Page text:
To a certain extent this policy is perfectly sound. Nothing annoys a nervous patient more than the continual inquiries of his relatives and friends about his experiences at the Front, not only because it awakens painful memories, but also because of the obvious futility of most of the questions and the hopelessness of bringing the realities home to his hearers. Moreover, the assemblage together in a hospital of a number of men with little in common except their war experiences, naturally leads their conversation far too frequently to this topic, and even among those whose memories are not especially distressing it tends to enhance the state for which the term "fed up" seems to be the universal designation.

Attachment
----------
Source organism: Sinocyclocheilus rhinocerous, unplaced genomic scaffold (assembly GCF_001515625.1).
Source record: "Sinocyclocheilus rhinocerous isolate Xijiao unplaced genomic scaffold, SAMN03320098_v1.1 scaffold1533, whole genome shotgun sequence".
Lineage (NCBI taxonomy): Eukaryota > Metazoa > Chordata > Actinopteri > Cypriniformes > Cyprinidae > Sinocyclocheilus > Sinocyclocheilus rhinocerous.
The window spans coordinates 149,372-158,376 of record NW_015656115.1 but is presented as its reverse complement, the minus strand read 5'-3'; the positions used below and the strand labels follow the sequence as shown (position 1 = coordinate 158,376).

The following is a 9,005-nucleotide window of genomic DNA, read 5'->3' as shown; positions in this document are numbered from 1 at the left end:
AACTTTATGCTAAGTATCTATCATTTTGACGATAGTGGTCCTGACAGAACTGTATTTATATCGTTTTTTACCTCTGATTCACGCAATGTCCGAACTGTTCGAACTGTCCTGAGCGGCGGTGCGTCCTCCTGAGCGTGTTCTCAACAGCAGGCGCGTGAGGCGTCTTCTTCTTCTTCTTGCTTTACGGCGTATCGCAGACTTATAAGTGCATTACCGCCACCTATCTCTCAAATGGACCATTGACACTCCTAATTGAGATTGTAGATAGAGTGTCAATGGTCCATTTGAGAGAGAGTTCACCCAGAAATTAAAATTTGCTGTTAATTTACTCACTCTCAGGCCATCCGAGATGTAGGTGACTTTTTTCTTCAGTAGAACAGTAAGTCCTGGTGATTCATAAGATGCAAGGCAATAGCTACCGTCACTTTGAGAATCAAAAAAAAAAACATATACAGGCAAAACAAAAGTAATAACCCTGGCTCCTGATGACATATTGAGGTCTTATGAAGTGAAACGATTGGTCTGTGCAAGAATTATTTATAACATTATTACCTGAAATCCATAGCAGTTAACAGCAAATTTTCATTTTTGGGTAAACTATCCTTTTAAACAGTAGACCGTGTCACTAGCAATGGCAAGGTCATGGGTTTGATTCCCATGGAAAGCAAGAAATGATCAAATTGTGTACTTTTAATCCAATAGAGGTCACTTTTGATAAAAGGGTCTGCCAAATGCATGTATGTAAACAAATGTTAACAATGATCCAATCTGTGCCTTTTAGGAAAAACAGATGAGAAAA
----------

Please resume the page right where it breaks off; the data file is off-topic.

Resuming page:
It is, however, one thing that those who are suffering from the shocks and strains of warfare should dwell continually on their war experience or be subjected to importunate inquiries; it is quite another matter to attempt to banish such experience from their minds altogether. The cases I am about to record illustrate the evil influence of this latter course of action and the good effects which follow its cessation.